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I thought I had seen that story before

www.space.com...



posted on Aug, 6 2015 @ 11:46 AM
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originally posted by: crazyewok
a reply to: VegHead

Some sort of early look at galaxy's soon after the big bang g?
7 Billion Light years seems to be half the age of the universe since the big bang...... It's not from an early stage. Not that Im an expert.



posted on Aug, 6 2015 @ 11:48 AM
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Could it be as; an atom seeing a sinew/tendon for the first time ?

As above - down below, fractals and possibly fibonacci ...


edit on 6-8-2015 by Timely because: (no reason given)



posted on Aug, 6 2015 @ 11:48 AM
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a reply to: pavil

When the James Webb telescope comes online we should get a better look.



posted on Aug, 6 2015 @ 11:51 AM
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This statement is also from the article:



GRBs are the brightest electromagnetic events known to occur in the universe, caused by a supernova. Their detection typically indicates the presence of a galaxy, so all of the GRBs in this ring are believed to each come from a different galaxy. But their close proximity to one another suggests that these galaxies must be linked together. There is only a 1 in 20,000 probability of the GRBs being in this distribution by chance.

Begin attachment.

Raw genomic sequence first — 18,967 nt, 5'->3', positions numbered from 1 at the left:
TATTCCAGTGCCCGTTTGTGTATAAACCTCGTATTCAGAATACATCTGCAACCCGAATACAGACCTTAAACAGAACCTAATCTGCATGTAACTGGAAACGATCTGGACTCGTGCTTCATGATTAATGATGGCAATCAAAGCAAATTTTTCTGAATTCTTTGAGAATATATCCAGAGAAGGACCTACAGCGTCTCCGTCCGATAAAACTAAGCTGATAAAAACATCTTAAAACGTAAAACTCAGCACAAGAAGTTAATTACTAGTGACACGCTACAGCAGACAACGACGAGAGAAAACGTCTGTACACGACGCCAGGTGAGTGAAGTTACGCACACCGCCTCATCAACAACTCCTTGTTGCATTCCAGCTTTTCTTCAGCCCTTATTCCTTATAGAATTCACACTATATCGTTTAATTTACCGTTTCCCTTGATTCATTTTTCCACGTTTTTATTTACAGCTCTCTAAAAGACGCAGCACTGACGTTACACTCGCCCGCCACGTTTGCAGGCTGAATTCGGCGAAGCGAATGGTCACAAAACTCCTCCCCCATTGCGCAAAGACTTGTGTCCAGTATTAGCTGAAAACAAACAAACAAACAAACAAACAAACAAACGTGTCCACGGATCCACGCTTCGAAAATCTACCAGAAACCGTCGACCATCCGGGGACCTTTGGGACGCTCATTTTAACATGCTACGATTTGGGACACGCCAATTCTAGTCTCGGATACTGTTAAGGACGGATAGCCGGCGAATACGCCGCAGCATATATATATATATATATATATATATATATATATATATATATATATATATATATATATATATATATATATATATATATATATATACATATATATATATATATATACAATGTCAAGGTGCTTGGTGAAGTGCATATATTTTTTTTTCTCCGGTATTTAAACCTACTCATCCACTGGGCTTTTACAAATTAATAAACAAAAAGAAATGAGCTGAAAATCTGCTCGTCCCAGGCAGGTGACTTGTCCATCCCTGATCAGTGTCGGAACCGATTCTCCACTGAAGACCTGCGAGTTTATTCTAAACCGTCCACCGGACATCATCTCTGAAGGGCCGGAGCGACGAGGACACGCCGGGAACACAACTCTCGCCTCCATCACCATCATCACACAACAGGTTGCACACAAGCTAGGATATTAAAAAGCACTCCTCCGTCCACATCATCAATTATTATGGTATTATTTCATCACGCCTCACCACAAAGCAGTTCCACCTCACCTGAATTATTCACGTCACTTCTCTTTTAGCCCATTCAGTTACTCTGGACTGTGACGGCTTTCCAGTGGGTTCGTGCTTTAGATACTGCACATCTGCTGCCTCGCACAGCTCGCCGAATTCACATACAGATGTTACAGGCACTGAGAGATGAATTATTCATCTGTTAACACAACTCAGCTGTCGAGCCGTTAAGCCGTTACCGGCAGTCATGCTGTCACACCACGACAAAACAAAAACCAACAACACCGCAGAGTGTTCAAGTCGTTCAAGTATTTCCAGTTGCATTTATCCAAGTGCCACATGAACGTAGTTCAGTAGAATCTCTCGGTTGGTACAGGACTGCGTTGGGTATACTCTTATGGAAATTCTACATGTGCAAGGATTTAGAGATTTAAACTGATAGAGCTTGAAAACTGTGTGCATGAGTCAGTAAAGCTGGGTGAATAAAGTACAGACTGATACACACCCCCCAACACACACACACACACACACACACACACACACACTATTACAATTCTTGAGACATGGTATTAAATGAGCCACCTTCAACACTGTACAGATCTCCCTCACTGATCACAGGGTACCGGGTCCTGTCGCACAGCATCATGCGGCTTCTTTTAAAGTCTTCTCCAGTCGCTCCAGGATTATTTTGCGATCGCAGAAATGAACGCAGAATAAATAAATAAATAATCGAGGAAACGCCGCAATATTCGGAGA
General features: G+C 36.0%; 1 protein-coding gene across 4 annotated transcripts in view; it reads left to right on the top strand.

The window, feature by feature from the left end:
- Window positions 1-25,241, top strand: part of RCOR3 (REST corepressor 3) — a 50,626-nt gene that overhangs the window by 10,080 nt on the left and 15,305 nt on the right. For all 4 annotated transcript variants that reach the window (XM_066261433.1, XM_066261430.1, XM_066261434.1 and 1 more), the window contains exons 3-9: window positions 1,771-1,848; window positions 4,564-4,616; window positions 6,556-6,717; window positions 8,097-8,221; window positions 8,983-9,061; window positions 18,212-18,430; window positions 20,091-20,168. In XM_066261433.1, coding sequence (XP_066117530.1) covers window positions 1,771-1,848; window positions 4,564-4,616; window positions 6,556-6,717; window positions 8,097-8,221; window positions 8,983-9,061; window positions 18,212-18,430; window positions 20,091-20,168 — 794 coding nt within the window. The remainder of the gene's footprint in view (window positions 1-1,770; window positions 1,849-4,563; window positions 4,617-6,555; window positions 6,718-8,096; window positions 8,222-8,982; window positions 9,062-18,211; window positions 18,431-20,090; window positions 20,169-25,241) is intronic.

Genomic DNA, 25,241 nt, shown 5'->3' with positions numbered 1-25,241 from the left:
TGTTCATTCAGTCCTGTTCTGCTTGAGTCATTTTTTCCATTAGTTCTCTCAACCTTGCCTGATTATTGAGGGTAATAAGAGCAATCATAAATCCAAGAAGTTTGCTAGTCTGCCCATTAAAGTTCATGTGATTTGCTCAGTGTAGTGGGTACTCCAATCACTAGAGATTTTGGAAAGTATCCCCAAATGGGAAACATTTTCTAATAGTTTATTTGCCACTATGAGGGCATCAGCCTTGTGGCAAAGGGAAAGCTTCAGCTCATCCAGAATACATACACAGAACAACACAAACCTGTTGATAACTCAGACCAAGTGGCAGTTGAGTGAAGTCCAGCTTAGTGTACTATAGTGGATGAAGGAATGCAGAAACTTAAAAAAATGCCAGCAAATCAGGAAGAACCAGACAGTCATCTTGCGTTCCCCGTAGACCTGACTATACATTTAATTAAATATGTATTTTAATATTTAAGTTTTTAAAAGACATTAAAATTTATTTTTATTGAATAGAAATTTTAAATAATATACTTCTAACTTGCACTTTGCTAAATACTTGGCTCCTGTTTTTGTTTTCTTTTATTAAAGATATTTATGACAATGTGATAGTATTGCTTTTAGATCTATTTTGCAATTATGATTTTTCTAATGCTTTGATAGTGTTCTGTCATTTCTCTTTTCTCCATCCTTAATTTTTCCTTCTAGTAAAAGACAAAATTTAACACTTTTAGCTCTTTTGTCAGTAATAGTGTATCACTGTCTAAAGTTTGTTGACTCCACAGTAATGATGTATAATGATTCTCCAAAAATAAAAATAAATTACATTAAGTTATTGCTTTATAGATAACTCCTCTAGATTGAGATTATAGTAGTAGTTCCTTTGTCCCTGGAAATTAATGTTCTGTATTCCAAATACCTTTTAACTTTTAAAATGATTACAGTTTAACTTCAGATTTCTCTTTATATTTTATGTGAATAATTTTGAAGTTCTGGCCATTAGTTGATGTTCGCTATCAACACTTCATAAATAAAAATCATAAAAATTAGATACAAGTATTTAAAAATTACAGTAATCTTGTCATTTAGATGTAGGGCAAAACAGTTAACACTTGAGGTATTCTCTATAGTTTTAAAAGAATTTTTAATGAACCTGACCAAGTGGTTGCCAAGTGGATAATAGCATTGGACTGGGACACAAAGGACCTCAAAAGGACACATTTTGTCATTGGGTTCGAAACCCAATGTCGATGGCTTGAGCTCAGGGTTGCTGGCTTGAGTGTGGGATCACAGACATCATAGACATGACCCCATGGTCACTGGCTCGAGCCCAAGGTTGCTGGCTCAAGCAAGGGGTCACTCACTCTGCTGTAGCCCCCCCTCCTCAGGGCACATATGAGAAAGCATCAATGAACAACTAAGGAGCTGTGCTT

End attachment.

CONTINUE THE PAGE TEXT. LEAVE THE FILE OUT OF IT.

I won't pretend to understand the physics behind this. But I've always struggled with the fine-tuning argument, which this statement (perhaps inadvertently) points to. I'm Christian but have never really been able to embrace fine tuning as an apologetic argument for theism. Probabilities in retrospect don't seem very meaningful. Probabilities are useful in predicting odds of future events, correct? I mean...What are the odds I'd be typing these words right now? Depending on the number of variables you want to include, the odds are extraordinarily small but that doesn't mean anything.

Can someone explain what the significance of this probability is in the context of this discovery?

eta: oh wait (must drink more coffee) is it just saying there is only a 1 in 20,000 chance this is random as opposed to representing different galaxies?

I'm not smart enough for this conversation. I should show myself the door.
edit on 6-8-2015 by VegHead because: (no reason given)



posted on Aug, 6 2015 @ 11:51 AM
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a reply to: VegHead

With something of that size, I wonder what other stars/systems we have been missing - what might be hiding behind this enormous thing?

Very cool discovery!


+8 more 
posted on Aug, 6 2015 @ 11:52 AM
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First off -



Secondly a question -

Is the Universe 13 billion years old or is that only the area in the visible universe that we can see?



posted on Aug, 6 2015 @ 11:52 AM
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a reply to: Timely

I was thinking something like that, what size are super clusters?



posted on Aug, 6 2015 @ 11:53 AM
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a reply to: Xcathdra

Pretend to go.....



posted on Aug, 6 2015 @ 11:54 AM
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a reply to: Xcathdra

If it is an ever expanding universe ... we can only observe the available light relative to speed of expansion and our timescale ...

So umm ... yes.


edit on 6-8-2015 by Timely because: (no reason given)